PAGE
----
"The Go-Getters," A Decisive Scribble, M.A.P of D.C., and A Preview of M.M.Q ~10/7/11~

"What good is it for someone to gain the whole world, 
yet forfeit their soul?" 
- Jesus Christ

Fall is here!  And, of course this means that the new semester at school has also arrived, which allows less time for me to invest in my ambitious little art projects.  Nonetheless, I managed to get a few things done before summer's end - in a flurry of creative activity, I cranked out a few fun sketches, found an online home for my music, and did some preliminary sketches for a new freelance project called "Mary Mary Quite," abbreviated as "MMQ."  This bottom image here - the half horse, half truck (or as I like to call it, the "truckotaur") - is a quick preview of what's to come for MMQ artwork.  Let this whet your appetite for a slew of more finished sepia illustrations, to be published as a kindle book with an assortment of many humorous tales and meditations on motherhood.  Keep your eyes open for more MMQ stuff later.

The three images closer to the bottom have to do with my (semi-) new Bandcamp page, called "M.A.P. of D.C.," which stands for "musical art projects of David Condry."  Alas, there's only one song there as of yet, but eventually (say, within the next couple of decades) I'd like to put up an album or few.  We'll see how that goes.  In the meantime, you can click on "music *NEW*" above, or just listen to my first published track right, "a unique universe {restored}," right here:

And finally, a meditation on an impromptu picture: the drawing at the very top, which I call "The Go-Getters," was totally unplanned. Still, as it unfolded, I stumbled upon a sort of narrative or homiletic theme, so I went with it.  As it turned out, we have three characters juxtaposed, each representing a different, basic worldview.  The first from the left has a level-headed gaze.  Let this signify someone who neither seeks to exalt nor humble him- or herself.  "Contentment-without-change" is the byword for this type, aiming neither to harm nor help, only to maintain the comfy stagnancy.  Then, in the middle, we see a larger face of one who, in contrast, decidedly seeks change.  With his gaze fixed upwards, this figure symbolizes the thrust - or lust - for greatness, an unsettled will endlessly intent on obtaining just "a little bit more."1  Since neither stagnation nor arrogation make for a sound ethos, a third figure necessarily appears - third from the left - representing a worldview that proves not only subjectively fulfilling but universally harmonious.  His eyes are gently turned downwards.  He stands for the person whose concern is neither self-preservation nor self-aggrandizement, but rather to benefit those besides him- or herself.  One gains life by giving it away.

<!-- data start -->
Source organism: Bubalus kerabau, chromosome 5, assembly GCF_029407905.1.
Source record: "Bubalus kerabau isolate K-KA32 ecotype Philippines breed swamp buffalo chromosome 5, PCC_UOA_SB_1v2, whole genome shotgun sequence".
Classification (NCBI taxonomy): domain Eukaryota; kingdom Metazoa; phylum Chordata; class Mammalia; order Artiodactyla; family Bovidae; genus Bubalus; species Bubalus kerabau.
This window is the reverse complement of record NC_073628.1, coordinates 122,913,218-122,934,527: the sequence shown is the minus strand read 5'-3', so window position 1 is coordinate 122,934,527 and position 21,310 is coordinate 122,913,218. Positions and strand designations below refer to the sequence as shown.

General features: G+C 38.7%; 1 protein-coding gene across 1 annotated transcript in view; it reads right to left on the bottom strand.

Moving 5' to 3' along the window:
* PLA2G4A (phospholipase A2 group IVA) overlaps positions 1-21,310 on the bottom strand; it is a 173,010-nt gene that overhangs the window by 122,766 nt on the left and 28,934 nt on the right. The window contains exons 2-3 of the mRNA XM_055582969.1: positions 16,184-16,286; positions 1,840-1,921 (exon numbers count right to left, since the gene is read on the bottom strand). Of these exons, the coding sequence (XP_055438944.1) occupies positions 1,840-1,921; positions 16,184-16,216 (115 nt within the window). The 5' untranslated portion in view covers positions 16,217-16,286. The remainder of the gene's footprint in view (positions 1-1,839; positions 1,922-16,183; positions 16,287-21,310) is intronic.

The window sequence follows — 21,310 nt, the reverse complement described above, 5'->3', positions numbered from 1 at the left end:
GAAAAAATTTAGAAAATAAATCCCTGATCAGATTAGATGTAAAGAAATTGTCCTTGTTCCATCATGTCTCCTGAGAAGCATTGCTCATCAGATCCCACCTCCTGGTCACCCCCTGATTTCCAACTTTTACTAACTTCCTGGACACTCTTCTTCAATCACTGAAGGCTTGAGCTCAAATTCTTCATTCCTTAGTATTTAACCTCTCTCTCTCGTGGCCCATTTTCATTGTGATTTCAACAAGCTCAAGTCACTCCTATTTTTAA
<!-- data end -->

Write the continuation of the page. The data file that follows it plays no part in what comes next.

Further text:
"Then [Jesus] called the crowd to him along with his disciples and said: "Whoever wants to be my disciple must deny themselves and take up their cross and follow me.  For whoever wants to save their life will lose it, but whoever loses their life for me and for the gospel will save it.  What good is it for someone to gain the whole world, yet forfeit their soul?"  Mark 8:34-36, NIV

1.  Often, "just a little bit more" has been credited to John D. Rockerfeller as his response to the question, "How much money is enough?" http://starwinar.wordpress.com/daily-short-story/just-a-little-bit-more/